Understanding permissible maximum combination mass

Overloaded goods vehicles do considerable damage to road infrastructure – but understanding how permissible maximum combination mass is determined will help truck operators to stay within the law. VIC OLIVIER explains

Confusion and a lack of understanding with regard to the permissible maximum combination mass rating of a truck tractor is common in the trucking industry, since the information is not displayed on a vehicle’s data plate.

The information cannot be stamped on the data plate as it is determined by the composition of the combination and by a number of regulatory factors, including:

• The gross combination mass (GCM) of the truck tractor’s manufacturer;

• The sum of the axle mass loads;

• The power to mass ratio;

• The Bridge Formula;

• The traction ratio of five times the mass on the drive axles.

Truck manufacturers determine the vehicle’s GCM rating and stamp it onto the data plate, which is usually fixed to the truck tractor’s left-hand door. No vehicle should be operated if GCM limits have been breached.

The sum of axle mass loads is determined by adding the mass load on each axle in the combination
and recording the total. The regulation is designed to ensure that each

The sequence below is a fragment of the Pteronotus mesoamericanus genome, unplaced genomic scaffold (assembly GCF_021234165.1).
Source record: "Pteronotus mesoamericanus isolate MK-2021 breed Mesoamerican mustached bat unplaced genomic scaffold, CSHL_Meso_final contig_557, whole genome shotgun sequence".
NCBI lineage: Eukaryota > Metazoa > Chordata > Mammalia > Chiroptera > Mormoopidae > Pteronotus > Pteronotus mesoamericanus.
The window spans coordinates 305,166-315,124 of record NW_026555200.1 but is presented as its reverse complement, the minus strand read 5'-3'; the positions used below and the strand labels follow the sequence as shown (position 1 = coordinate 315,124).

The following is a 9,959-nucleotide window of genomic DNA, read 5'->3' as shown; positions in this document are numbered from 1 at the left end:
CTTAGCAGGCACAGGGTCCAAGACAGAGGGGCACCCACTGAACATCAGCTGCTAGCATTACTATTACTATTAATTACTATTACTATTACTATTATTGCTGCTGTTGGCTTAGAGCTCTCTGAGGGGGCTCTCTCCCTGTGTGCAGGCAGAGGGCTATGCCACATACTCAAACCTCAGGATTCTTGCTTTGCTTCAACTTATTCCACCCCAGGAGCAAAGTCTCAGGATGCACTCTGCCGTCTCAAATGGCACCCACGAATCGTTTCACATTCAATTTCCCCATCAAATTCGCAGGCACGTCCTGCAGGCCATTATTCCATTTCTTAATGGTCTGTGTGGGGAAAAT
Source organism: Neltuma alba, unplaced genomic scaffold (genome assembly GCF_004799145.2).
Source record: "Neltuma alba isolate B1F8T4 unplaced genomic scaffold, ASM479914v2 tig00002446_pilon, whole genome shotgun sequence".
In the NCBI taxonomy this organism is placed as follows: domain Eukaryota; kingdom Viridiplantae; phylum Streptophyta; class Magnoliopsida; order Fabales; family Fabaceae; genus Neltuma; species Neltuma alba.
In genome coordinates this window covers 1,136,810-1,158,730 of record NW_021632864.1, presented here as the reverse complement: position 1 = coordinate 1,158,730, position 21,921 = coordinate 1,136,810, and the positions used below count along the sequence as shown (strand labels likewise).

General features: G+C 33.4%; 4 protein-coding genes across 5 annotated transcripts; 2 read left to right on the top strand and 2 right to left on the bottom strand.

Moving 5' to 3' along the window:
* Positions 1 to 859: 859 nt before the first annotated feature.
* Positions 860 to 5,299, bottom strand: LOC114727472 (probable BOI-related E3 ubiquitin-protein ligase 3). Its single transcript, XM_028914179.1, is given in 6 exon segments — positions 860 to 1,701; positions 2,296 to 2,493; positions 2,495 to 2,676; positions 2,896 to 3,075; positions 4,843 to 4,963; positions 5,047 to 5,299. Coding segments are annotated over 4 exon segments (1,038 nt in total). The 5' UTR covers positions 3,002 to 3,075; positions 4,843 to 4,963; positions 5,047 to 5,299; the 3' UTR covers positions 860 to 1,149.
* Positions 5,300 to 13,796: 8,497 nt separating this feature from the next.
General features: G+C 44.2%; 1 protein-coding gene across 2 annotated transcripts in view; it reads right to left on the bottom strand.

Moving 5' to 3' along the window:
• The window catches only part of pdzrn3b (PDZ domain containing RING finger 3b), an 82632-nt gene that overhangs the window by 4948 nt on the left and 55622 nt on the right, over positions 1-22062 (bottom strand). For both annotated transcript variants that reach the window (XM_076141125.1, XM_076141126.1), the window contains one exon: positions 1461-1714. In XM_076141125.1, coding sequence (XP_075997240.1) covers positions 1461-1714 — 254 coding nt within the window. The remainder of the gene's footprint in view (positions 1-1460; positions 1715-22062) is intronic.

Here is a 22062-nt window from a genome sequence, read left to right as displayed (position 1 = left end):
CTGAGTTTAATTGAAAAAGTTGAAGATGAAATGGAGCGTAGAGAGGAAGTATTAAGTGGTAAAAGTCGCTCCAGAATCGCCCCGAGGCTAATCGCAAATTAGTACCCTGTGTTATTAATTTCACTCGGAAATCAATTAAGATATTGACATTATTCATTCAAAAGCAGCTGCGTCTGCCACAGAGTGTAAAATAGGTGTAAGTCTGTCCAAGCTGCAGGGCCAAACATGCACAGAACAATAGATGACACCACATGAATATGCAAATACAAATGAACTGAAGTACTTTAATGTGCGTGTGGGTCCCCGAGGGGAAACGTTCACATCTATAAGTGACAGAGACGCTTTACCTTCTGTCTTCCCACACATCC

axle’s legal weight limits are not exceeded.

The road traffic regulation states that for every 240 kg of weight the truck must deliver a minimum of one kilowatt. To determine the maximum combination mass, multiply the truck tractor’s kilowatt rating by 240. The regulation is there to ensure that the vehicle has sufficient power to safely handle the load.

The Bridge Formula – a mathematical equation – is designed to protect the integrity of bridges and road surfaces by ensuring that the axle spread of a vehicle or combination of vehicles is sufficient to eliminate point loading.

The regulation states that on a public road no person is permitted to operate a vehicle – or combination of vehicles – the wheels of which are fitted with pneumatic tyres, if the total mass load of any group of axles exceeds the mass in kilograms determined by multiplying the dimensions of such a group by 2 100 and adding 18 000.

To determine the maximum mass load on any axle group in the combination, measure the distance between each axle and calculate the permissible load allowance by multiplying the distance in metres by 2 100 and adding 18 000. The maximum permitted is 56 000 kg.

For example, a truck tractor coupled to a set of standard interlink trailers would have a distance of about 19 m between its front axle and the rear axle of the back trailer. Therefore 19 x 2 100 (+18 000) = 57 900 kg.

The regulation pertaining to the traction ratio is designed to ensure that the drive axle or axles have sufficient traction on the road surface to eliminate wheel slippage. The regulation limits the maximum permissible combination mass of a 4×2 truck tractor to 45 000 kg.

Published by

Vic Oliver

Vic Oliver is one of this country’s most respected commercial vehicle industry authorities, and has been in this industry for over 50 years. Before joining the FOCUS team, he spent 15 years with Nissan Diesel (now UD Trucks), 11 years with Busaf and seven years with International.
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